Fibronectin (Fn1) is a large glycoprotein with a molecular weight that varies depending on its isoform but is generally around 220-250 kDa. This protein is widely expressed in various tissues, is a major component of the extracellular matrix (ECM), and is produced by fibroblasts, endothelial cells, and other cell types.
Fibronectin serves as a key structural and adhesive molecule in the ECM, plays a crucial role in cell adhesion, migration, and tissue repair, and also participates in processes such as embryonic development and blood clotting.
Abnormalities in fibronectin expression or function are associated with various diseases and conditions, including fibrosis, cancer progression, and certain cardiovascular diseases. Altered fibronectin levels may be observed in conditions such as arthritis and tissue injuries.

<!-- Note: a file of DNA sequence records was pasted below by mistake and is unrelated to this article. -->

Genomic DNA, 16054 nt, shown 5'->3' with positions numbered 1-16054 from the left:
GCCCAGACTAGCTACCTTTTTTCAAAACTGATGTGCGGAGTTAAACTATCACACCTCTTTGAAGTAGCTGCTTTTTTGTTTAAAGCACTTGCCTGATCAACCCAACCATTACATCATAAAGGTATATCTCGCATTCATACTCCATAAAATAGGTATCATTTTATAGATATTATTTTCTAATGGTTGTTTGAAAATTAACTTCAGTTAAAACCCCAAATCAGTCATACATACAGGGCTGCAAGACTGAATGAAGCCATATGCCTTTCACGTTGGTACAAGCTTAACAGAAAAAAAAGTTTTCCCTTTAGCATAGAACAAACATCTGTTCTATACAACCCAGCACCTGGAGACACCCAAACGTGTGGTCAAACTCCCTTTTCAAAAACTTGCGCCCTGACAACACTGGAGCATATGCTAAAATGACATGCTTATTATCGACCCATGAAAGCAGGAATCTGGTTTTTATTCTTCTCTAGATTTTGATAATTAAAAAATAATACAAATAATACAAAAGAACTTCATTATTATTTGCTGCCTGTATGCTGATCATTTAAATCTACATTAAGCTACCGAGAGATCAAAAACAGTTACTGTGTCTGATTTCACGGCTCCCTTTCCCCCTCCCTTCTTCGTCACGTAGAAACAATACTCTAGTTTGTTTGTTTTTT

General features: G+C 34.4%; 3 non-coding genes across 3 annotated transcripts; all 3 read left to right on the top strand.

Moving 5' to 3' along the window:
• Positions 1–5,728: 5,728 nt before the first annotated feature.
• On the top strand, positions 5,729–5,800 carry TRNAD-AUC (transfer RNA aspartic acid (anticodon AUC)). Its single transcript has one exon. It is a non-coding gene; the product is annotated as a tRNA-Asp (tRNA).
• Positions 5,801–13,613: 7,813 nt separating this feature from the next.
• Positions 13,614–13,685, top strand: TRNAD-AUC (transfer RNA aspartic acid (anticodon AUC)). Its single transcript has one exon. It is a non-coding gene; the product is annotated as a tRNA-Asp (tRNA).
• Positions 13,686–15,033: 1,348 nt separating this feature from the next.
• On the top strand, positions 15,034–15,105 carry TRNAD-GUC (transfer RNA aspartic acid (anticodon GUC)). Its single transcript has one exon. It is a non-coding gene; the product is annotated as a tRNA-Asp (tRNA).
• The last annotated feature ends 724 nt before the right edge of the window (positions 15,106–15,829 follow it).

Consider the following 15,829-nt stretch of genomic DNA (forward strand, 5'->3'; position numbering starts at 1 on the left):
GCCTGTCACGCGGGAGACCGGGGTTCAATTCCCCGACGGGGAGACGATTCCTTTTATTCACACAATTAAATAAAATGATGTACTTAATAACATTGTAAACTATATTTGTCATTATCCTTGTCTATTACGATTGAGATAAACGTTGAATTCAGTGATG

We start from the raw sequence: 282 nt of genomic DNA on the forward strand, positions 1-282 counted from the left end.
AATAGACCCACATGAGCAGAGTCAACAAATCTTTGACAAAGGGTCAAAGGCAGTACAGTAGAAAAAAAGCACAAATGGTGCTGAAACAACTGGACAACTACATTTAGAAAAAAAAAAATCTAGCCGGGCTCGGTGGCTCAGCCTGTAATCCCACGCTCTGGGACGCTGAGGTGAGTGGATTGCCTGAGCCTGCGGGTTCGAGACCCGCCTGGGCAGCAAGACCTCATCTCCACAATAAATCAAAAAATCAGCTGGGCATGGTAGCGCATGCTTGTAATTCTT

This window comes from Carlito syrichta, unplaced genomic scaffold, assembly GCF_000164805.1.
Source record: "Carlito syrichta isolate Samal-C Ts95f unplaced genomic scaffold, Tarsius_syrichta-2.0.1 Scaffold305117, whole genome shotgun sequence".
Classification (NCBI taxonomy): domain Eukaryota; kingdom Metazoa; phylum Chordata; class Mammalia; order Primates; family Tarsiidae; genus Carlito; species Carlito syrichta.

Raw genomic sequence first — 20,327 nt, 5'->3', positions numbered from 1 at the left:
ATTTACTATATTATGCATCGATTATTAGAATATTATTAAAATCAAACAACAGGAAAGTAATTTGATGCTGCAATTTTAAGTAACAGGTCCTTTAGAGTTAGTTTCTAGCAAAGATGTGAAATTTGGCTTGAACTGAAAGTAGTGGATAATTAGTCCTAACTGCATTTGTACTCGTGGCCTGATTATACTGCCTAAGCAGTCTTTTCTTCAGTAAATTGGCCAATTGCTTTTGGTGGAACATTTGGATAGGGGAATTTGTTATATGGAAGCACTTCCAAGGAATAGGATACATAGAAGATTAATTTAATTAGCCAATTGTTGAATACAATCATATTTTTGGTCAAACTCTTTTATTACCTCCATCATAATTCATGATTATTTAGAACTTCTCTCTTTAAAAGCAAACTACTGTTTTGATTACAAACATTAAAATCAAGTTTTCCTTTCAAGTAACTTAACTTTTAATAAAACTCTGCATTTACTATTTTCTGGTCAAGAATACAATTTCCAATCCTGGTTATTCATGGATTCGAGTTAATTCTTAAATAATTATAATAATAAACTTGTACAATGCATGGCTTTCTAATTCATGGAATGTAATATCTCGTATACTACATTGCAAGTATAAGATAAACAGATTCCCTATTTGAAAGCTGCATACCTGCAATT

Antibodies against fibronectin are used in research to study its expression and localization in tissues and cells. Immunohistochemistry and immunofluorescence techniques employing anti-fibronectin antibodies help researchers understand its role in various physiological and pathological processes. In the clinical setting, fibronectin is explored as a potential biomarker in certain diseases, including cancer. Measuring fibronectin levels may provide information about the severity of fibrotic diseases. Furthermore, targeting fibronectin or its interactions may be considered in conditions with excessive fibrosis or abnormal tissue remodeling.
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